ST. FRANCISVILLE — Best-selling author and speaker Eric Sheninger had a strong message for an audience of educators on Jan. 4 in the West Feliciana High School auditorium.
“If you practice the same old thinking, you’ll get the same old results,” Sheninger told the crowd of about 100.
Sheninger is an author of four books and numerous articles about digital leadership and learning, and he travels the world spreading his message of how he used digital technology to transform New Milford High School in New Jersey into a top-rated school.
As a senior fellow for the International Center for Leadership in Education, Sheninger’s work focuses on leading and learning in the digital age as a model for moving schools and school districts forward. His focus is providing school leaders with tools they can use to become more effective and efficient through the use of technology.
This has led to the formation of the Pillars of Digital Leadership, a framework for all educators to initiate sustainable change to transform school cultures in the digital age. These pillars include communication, public relations, branding, student engagement/learning, professional growth/development, re-envisioning learning spaces and environments and opportunity.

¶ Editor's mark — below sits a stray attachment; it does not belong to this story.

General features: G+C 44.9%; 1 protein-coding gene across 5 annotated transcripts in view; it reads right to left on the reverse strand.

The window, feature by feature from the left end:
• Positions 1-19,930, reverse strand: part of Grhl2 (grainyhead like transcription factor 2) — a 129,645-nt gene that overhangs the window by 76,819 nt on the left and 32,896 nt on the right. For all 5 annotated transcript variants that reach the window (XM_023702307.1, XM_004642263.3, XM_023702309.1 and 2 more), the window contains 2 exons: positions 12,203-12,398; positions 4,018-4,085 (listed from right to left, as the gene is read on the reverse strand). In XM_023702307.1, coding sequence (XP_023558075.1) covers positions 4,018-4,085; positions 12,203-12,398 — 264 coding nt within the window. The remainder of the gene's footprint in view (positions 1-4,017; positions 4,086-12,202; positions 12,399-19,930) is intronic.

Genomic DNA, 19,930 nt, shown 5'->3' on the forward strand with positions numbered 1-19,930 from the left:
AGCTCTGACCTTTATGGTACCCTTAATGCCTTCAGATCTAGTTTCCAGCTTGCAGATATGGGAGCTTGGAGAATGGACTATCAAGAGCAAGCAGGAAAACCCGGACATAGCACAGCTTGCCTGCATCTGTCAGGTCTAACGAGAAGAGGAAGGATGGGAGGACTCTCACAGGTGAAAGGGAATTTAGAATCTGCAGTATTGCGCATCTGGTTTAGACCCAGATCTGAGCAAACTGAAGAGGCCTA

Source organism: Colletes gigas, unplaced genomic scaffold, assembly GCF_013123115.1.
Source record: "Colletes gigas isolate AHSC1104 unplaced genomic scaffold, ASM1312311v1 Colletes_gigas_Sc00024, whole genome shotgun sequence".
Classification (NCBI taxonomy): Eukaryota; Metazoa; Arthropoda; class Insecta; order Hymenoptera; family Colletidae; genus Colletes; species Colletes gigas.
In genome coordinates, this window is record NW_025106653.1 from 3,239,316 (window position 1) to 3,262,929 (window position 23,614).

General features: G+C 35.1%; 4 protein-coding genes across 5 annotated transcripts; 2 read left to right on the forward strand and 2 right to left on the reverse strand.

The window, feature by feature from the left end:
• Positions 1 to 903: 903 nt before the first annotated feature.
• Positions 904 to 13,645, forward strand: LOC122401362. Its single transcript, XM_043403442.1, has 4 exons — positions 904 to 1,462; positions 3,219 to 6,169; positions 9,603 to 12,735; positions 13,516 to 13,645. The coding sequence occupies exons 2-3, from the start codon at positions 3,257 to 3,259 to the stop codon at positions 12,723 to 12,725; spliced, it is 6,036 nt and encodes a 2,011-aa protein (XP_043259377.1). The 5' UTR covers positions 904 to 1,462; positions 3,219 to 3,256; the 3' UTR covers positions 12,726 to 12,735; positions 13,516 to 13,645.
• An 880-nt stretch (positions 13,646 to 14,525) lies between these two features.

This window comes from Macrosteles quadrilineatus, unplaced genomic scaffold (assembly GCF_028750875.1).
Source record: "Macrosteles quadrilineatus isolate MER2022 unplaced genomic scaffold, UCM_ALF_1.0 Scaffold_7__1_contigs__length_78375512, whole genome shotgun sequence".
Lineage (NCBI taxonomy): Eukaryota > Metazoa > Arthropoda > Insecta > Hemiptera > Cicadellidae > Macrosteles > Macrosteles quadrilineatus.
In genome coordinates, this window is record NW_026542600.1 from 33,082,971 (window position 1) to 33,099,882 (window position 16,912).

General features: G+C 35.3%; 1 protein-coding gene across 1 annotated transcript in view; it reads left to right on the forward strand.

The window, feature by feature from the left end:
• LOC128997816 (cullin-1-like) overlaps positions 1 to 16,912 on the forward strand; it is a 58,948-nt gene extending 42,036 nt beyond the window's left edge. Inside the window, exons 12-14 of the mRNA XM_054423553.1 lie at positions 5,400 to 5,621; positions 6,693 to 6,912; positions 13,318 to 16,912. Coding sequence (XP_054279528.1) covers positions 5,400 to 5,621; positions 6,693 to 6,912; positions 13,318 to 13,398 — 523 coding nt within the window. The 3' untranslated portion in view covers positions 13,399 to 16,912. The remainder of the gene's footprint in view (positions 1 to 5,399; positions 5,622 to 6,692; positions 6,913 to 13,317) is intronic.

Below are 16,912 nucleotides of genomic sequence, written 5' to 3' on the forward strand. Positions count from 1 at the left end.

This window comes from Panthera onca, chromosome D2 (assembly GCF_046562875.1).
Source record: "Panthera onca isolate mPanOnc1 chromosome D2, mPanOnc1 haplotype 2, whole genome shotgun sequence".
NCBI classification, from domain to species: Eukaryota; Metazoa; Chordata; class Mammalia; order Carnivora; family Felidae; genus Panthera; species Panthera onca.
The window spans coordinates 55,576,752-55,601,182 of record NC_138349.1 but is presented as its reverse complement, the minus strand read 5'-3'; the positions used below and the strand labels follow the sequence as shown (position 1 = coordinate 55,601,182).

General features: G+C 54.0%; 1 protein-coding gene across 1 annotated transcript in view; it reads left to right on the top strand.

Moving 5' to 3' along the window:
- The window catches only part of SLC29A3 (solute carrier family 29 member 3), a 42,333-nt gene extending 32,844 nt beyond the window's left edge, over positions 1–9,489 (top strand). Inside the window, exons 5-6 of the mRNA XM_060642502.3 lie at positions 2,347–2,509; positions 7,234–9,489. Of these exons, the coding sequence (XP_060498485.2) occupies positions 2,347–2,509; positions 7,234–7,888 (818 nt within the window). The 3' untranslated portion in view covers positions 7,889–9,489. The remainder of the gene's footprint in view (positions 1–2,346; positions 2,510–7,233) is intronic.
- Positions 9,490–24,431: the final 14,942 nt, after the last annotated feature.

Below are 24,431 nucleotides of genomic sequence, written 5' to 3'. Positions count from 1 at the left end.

“The premise is on working to transform traditional high schools to globally recognized models for innovative practices while also increasing achievement,” Sheninger told the audience.
By utilizing these principles, administrators can make their schools have a more relevant learning culture, and once they start seeing results, they can start telling their stories through effective communication practices, he said.
Funding is a key issue for many school districts, but Sheninger believes no student should be put in unfair "learning environments because of their zip codes” and instead investment in infrastructure should be strategic.
For example, he said at his school, he implemented a system where laptop computers were checked out like library books and the school stayed open later so students could use the Wi-Fi for their work. He also partnered with local businesses to offer Wi-Fi to students and in return, he promoted their businesses.
“It’s not only about technology all the time, it’s about improving learning outcomes for kids,” he said. “Many schools across the country invest in stuff, but there’s little foresight into how will it improve learning.”
He suggests school districts must improve teaching practices and improve ways that educators are evaluated to make a difference. As well, better assessments are needed for children.
Sheninger, who lives in Texas, also spoke in West Baton Rouge Parish as part of his trip to Louisiana.